Ned Price, the openly gay spokesperson for the U.S. State Department, echoed Callamard.

“Our sincere condolences to the family and friends of prominent Kenyan LGBTQI+ community member Edwin Chiloba,” tweeted Price. “We call for full accountability for his death.”

Chiloba joins a long list of LGBTQ and intersex people in Kenya who have been murdered.

Sheila Lumumba, a nonbinary lesbian, was raped and murdered last April in Nyeri County in northeast Kenya. Two suspects have been arrested and charged, and the case remains in court.

Violence against gays and lesbians remains commonplace in Kenya. The country’s penal code criminalizes consensual same-sex sexual acts and those found guilty can face up to 14-years in jail. Pressure, however, has been mounting from inside Kenya to protect the LGBTQ and intersex community’s rights.

Willy Mutunga, the country’s chief justice emeritus who served on the Kenyan Supreme Court from 2011-2016, is the latest former senior government official to demand the State grant full and equal rights to LGBTQ and intersex Kenyans. Mutunga has questioned how any parent can disown their child and even deny them basic needs because they belong to the LGBTQ and intersex community.

Despite the pressure, President William Ruto’s administration remains noncommittal to granting LGBTQ and intersex people equal rights just like his predecessor Uhuru Kenyatta.

Ruto during an interview with CNN last September said gay rights were not a priority for Kenyans and dismissed calls for his government to give the LGBTQ and intersex community equal rights through changes to the law. Ruto noted “we respect everybody and what they believe in” while demanding that Western countries respect Kenyans’ beliefs.

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Africa

Namibian High Court strikes down Apartheid-era sodomy laws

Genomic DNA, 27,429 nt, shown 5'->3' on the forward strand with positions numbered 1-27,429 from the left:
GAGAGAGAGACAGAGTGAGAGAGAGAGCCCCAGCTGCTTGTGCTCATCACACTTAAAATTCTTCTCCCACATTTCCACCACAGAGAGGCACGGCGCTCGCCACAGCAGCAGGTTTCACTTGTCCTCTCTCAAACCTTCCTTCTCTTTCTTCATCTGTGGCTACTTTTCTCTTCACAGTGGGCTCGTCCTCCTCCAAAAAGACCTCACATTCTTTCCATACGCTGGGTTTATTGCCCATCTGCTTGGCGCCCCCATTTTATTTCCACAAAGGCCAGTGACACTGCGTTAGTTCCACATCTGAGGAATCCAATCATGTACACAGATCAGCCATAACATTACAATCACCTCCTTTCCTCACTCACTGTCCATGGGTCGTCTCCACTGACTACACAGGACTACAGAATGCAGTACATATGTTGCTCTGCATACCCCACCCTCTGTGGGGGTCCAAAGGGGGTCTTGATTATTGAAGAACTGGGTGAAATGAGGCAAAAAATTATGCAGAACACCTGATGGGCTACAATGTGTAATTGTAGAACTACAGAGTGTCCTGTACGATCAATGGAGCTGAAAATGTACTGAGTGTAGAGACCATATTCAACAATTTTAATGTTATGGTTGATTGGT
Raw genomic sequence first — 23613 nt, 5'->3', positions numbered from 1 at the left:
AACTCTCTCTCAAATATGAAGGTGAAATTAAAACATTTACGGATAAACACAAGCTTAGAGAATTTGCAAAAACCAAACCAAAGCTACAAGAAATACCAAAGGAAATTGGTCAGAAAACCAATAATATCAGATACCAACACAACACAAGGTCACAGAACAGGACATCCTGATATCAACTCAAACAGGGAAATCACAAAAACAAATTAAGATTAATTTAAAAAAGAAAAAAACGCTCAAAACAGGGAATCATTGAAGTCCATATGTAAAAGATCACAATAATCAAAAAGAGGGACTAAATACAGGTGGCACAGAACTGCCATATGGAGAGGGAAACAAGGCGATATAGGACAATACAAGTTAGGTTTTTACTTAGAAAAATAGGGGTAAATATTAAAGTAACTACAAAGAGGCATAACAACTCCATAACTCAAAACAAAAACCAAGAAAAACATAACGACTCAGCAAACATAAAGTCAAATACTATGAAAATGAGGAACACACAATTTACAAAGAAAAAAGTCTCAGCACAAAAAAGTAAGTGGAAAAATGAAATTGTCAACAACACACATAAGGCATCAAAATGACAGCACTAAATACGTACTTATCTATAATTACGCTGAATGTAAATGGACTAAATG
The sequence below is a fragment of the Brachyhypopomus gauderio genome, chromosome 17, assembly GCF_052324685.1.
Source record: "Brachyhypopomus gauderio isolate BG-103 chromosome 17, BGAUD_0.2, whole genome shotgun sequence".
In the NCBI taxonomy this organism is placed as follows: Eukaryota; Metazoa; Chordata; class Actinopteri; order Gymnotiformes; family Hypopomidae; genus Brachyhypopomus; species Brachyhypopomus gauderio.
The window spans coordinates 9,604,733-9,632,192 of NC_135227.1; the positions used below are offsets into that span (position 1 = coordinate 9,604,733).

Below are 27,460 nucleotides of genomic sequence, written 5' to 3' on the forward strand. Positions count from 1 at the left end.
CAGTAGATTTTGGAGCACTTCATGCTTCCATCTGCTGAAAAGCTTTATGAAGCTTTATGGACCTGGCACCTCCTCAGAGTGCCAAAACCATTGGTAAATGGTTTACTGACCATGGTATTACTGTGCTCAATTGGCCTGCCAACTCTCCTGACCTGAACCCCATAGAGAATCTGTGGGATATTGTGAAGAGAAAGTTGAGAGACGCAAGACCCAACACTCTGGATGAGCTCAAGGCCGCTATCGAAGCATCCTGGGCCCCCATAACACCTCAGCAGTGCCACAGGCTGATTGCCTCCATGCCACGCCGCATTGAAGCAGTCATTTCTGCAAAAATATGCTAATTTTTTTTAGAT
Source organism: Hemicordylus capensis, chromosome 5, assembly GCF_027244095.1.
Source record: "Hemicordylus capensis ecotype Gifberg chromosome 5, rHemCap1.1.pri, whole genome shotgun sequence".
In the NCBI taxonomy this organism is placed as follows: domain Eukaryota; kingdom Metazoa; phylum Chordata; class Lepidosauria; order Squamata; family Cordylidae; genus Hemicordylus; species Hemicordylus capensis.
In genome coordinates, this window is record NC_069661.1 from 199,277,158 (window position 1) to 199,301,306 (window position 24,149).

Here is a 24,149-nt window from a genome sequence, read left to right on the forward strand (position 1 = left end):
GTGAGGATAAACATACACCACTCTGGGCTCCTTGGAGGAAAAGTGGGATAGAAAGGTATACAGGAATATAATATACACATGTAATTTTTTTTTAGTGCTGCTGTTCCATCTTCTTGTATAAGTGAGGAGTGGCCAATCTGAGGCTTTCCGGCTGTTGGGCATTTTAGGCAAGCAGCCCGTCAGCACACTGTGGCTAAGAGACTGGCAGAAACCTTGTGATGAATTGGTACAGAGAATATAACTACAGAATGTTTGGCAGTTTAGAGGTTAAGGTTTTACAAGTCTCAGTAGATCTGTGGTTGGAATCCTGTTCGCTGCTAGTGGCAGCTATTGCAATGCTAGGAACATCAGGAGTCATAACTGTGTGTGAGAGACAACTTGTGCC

Gay activist challenged statutes in 2020

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(Bigstock photo)

The Namibian High Court on Friday ruled laws that criminalize consensual same-sex sexual relations in the country are unconstitutional.

Friedel Dausab, a gay activist, in 2020 challenged the Apartheid-era statute.

The Washington Blade previously reported Dausab said the Criminal Procedure Act 51 of 1977, which listed “sodomy” as a Schedule 1 offense, and a second law that criminalized “unnatural” sexual acts, promote stigma and exclusion of LGBTQ Namibians. Equal Namibia, a Namibian LGBTQ advocacy group, on its X account praised the ruling.

“Welcome to a new Namibia. A born-free Namibia,” it said.

Dausab, who challenged the laws with the assistance of Human Dignity Trust, a British NGO, told Reuters he is “just happy.”

“It’s a great day for Namibia,” he said. “It won’t be a crime to love anymore.”

Namibia is the latest country in which consensual same-sex sexual relations have been decriminalized in recent years.

The Namibian Supreme Court in May 2023 ruled the country must recognize same-sex marriages legally performed elsewhere. The landmark decision sparked criticism among leading politicians and religious officials.